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College Campuses Are Closed, but Students Need Food

College Campuses Are Closed, but Students Need Food

CSULA food distributionWe talk a lot about the complications of feeding hundreds of thousands of K-12 school children who are learning remotely. Hunger on college campuses is also a significant issue in LA County. Before the pandemic, the Los Angeles Community College District reported that, of its 260,000 students, 62.7% experienced food insecurity and 38.3% experienced “Very Low Food Security,” meaning “that there were multiple indications of disrupted eating patterns and reduced food intake.” The COVID-19 pandemic and subsequent economic disruption have exacerbated this problem.

Before March of this year, the Food Bank supported on-campus food pantries, typically managed by students, and operated our Mobile Food Pantry at both two and four-year colleges across the county. With most colleges transitioning to a remote learning model, and with the demand for food growing, we have adjusted our food distribution to keep nutritious food available for college students, staff and neighbors.

CSULA Food DistributionIn late August, we hosted a large drive-through food distribution at Cerritos Community College that is indicative of how we have adapted to the new reality. While there, we met many clients and want to share a couple of their stories:

Carol and Eugene are siblings. Carol is a full-time student at Cerritos studying communication. Since the pandemic began, they have come to several Food Bank distributions at the college. Before the crisis, they had never come to a distribution, but Eugene was laid off in March and his unemployment payments have decreased significantly. And their Mom lost her job as a waitress. The food they get from the Food Bank saves them hundreds of dollars, and they routinely pick up food for a couple of their senior citizen neighbors who have a tough time getting out of the house. They wanted to share this message to the Food Bank’s donors — “Thank you so much. Your help makes things so much easier for our family. We’re so appreciative and grateful for you.”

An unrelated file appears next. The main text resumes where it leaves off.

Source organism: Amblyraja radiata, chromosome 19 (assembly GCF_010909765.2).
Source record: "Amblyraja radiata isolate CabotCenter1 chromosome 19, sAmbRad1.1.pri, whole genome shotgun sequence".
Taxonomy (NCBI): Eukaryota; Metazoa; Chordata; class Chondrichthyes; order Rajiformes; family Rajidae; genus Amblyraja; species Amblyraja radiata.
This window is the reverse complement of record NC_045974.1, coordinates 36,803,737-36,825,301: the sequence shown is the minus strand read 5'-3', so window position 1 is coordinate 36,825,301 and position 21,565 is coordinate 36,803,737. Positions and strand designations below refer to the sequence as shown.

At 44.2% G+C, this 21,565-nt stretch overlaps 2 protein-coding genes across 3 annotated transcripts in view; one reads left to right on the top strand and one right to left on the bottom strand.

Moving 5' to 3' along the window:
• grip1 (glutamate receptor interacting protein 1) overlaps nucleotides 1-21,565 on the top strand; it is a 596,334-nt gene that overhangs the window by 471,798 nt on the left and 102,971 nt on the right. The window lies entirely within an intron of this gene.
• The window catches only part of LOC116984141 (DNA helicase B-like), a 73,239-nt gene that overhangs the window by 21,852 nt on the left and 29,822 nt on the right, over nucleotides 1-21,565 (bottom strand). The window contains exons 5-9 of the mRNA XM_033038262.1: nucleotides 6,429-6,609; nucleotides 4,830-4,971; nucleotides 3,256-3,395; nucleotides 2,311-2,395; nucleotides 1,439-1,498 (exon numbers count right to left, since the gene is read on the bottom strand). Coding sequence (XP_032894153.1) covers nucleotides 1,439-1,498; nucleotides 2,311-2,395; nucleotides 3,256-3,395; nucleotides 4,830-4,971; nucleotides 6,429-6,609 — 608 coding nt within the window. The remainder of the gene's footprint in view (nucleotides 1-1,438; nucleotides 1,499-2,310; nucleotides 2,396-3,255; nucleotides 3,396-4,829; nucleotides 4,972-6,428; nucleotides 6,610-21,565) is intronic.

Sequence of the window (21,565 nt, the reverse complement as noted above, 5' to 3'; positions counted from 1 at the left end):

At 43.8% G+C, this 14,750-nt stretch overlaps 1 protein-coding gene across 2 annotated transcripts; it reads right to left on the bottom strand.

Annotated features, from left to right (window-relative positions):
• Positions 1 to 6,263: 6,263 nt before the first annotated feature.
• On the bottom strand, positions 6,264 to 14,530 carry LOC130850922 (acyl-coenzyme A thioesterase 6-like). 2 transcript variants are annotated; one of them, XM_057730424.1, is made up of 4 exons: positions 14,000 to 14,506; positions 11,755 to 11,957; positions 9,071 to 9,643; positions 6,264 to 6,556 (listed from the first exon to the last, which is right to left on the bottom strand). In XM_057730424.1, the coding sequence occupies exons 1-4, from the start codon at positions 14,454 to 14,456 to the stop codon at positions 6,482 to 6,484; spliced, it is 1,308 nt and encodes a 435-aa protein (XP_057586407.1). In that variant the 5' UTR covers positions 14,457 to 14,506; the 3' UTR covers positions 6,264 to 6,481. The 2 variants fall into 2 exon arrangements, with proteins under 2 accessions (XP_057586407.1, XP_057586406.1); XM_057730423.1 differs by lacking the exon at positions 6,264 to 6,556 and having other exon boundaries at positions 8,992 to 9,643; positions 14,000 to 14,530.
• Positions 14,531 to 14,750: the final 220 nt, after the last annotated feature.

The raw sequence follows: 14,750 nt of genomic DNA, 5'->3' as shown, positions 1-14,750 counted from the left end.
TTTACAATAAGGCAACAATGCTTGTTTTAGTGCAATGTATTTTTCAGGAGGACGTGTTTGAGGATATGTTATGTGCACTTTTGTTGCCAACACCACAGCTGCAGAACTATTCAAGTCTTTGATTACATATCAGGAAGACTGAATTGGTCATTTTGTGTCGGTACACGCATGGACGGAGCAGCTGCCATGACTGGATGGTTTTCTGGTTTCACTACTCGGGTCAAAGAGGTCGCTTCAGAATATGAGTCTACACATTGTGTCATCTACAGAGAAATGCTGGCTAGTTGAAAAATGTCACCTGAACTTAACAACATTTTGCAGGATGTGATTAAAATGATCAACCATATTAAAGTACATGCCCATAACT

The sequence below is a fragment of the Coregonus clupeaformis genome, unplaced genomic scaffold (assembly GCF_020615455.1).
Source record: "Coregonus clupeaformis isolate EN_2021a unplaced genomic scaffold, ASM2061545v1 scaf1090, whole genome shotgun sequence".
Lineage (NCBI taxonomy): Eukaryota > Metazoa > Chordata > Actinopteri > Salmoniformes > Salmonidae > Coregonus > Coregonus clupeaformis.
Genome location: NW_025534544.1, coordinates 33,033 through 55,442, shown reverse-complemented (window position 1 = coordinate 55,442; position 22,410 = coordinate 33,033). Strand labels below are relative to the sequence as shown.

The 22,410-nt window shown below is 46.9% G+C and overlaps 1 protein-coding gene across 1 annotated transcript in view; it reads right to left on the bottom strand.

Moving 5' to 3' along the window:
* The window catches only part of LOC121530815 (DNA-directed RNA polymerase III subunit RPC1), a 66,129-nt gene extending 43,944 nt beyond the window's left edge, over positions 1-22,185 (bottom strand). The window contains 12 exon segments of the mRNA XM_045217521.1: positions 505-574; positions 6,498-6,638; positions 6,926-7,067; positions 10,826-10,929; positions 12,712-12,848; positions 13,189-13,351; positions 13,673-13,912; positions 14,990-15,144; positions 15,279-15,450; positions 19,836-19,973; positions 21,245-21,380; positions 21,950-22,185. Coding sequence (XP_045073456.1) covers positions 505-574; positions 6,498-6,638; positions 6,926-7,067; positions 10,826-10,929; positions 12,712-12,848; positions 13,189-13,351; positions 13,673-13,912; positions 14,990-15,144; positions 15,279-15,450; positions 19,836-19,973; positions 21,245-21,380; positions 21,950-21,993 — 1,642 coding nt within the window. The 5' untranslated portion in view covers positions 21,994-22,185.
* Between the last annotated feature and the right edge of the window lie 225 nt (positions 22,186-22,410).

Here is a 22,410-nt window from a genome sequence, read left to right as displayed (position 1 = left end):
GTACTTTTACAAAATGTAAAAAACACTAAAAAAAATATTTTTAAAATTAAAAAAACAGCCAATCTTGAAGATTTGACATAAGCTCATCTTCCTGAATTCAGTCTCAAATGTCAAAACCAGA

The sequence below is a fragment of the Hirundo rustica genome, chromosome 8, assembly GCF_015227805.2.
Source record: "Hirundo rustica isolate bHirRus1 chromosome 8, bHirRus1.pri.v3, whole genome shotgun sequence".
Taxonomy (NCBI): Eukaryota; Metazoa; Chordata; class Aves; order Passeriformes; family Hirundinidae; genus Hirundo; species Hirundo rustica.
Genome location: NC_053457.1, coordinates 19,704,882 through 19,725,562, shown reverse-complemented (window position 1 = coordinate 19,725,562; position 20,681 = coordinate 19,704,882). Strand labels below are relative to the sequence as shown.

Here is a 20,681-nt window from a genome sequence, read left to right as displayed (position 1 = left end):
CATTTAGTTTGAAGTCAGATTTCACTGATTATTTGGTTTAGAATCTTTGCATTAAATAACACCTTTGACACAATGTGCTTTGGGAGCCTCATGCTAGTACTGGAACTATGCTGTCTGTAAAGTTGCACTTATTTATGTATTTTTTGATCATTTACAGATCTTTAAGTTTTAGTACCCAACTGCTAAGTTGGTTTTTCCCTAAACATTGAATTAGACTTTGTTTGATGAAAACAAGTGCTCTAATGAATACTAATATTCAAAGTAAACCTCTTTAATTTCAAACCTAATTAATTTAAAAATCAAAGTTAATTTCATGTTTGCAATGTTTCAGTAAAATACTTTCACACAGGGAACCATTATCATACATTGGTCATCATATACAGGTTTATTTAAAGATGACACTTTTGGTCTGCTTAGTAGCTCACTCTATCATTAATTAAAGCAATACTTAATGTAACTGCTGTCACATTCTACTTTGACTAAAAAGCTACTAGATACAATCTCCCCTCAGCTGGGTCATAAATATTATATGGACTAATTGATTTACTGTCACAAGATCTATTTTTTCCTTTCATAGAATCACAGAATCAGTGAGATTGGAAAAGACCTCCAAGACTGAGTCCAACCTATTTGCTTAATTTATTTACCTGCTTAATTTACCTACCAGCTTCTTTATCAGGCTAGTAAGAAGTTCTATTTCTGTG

Christiana is a full-time student at Cerritos and took advantage of the downtime in line to study for her political science class. Her husband is the sole earner for a household of six, and he lost his job at the onset of the pandemic. She visited the food pantry several times before the crisis and has been to a couple of the Grab-and-Go distributions since the distribution model was changed. The food she receives has been invaluable to her family’s well-being. She marvels at the efficiency of the operation. She told us, “We are so grateful for all the resources you provide us here.”

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